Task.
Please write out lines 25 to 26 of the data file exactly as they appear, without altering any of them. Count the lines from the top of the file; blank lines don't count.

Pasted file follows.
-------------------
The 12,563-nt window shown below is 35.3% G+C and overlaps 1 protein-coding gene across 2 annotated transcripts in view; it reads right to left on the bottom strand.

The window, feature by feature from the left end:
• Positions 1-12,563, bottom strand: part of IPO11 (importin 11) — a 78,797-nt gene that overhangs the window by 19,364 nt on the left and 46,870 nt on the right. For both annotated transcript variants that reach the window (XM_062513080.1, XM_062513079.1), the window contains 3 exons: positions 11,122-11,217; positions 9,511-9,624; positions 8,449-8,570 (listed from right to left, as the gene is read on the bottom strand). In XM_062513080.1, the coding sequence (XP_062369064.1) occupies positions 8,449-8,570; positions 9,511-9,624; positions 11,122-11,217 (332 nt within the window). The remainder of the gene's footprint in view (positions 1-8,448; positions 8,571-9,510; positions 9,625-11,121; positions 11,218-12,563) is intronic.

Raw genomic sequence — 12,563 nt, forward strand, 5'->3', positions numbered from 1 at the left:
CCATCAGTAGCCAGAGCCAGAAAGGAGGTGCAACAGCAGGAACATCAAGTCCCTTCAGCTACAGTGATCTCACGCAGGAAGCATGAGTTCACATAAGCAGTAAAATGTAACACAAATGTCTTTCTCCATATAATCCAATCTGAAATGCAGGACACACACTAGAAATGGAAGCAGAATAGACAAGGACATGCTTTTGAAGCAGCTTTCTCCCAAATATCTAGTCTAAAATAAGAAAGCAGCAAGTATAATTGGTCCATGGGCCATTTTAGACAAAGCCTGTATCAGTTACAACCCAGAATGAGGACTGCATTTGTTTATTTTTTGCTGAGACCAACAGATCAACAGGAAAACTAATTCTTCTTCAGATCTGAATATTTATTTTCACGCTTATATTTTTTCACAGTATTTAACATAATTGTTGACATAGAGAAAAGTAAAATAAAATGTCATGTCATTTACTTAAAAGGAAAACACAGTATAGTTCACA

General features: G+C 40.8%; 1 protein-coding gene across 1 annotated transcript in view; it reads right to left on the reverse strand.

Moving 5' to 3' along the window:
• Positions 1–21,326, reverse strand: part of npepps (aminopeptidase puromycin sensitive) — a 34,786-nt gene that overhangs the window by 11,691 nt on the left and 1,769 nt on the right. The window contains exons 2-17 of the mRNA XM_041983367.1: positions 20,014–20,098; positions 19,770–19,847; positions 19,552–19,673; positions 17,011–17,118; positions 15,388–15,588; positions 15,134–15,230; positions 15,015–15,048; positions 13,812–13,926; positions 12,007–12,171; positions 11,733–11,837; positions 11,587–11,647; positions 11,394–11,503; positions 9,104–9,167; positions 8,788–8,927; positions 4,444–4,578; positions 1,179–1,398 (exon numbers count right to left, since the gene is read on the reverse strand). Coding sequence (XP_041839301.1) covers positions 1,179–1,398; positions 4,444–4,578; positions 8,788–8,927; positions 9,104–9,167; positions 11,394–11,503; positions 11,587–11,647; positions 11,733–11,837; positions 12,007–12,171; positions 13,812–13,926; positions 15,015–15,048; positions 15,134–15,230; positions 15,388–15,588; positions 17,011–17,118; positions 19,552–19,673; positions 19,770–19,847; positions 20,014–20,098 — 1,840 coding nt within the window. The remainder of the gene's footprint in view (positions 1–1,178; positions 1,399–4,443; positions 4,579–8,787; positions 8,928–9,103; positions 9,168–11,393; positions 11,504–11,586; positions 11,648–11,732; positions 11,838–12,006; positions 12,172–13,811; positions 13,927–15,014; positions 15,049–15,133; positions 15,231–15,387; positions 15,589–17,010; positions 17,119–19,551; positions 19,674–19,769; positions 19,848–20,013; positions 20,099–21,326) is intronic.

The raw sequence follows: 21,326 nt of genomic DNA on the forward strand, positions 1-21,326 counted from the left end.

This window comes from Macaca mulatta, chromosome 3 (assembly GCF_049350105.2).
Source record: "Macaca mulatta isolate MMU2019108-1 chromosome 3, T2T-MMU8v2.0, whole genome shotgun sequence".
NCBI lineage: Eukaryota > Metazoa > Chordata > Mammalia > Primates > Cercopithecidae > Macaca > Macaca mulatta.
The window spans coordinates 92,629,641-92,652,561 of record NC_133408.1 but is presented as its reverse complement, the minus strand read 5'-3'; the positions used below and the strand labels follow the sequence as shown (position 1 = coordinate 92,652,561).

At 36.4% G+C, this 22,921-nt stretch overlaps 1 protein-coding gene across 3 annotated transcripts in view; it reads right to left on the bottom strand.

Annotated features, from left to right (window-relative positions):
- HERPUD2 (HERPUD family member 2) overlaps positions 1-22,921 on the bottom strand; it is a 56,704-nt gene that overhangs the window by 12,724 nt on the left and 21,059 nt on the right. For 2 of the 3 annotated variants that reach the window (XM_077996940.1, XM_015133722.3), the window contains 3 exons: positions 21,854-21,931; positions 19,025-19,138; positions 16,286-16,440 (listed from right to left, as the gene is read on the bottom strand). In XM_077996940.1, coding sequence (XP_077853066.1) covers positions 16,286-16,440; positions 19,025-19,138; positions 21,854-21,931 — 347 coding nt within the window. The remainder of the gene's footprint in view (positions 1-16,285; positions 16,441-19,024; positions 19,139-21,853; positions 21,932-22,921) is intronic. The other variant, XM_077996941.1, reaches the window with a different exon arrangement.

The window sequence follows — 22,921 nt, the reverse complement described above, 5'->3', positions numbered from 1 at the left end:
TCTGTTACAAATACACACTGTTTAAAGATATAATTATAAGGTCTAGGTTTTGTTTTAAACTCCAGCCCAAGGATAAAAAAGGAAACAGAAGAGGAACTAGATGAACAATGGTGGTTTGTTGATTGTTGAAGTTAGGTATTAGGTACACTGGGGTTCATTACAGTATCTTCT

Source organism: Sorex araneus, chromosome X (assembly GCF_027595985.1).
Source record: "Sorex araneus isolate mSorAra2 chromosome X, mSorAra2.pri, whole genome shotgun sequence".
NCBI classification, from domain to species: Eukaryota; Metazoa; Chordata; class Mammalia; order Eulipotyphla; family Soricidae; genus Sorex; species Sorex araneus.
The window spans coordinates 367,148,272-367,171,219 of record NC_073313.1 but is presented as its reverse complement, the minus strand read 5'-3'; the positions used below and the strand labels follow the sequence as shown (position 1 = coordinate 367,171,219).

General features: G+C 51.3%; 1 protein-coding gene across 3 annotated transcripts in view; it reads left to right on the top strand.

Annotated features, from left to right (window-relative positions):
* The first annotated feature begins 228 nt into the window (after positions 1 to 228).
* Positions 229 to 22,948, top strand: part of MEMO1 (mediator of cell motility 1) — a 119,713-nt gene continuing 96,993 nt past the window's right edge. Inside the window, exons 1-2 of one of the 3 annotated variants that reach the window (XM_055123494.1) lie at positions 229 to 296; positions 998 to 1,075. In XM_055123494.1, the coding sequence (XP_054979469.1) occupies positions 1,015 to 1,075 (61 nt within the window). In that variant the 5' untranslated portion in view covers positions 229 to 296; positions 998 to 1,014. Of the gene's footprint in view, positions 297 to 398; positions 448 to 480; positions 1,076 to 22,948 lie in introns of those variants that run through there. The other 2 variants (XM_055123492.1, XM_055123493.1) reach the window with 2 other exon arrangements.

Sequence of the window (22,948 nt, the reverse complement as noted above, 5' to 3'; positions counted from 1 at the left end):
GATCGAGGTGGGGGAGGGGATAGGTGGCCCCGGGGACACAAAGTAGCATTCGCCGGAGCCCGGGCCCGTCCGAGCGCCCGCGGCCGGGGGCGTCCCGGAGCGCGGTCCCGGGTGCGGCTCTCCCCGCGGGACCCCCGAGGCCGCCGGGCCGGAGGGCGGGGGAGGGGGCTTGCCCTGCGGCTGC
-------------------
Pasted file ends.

* The first annotated feature begins 228 nt into the window (after positions 1 to 228).
* Positions 229 to 22,948, top strand: part of MEMO1 (mediator of cell motility 1) — a 119,713-nt gene continuing 96,993 nt past the window's right edge. Inside the window, exons 1-2 of one of the 3 annotated variants that reach the window (XM_055123494.1) lie at positions 229 to 296; positions 998 to 1,075. In XM_055123494.1, the coding sequence (XP_054979469.1) occupies positions 1,015 to 1,075 (61 nt within the window). In that variant the 5' untranslated portion in view covers positions 229 to 296; positions 998 to 1,014. Of the gene's footprint in view, positions 297 to 398; positions 448 to 480; positions 1,076 to 22,948 lie in introns of those variants that run through there. The other 2 variants (XM_055123492.1, XM_055123493.1) reach the window with 2 other exon arrangements.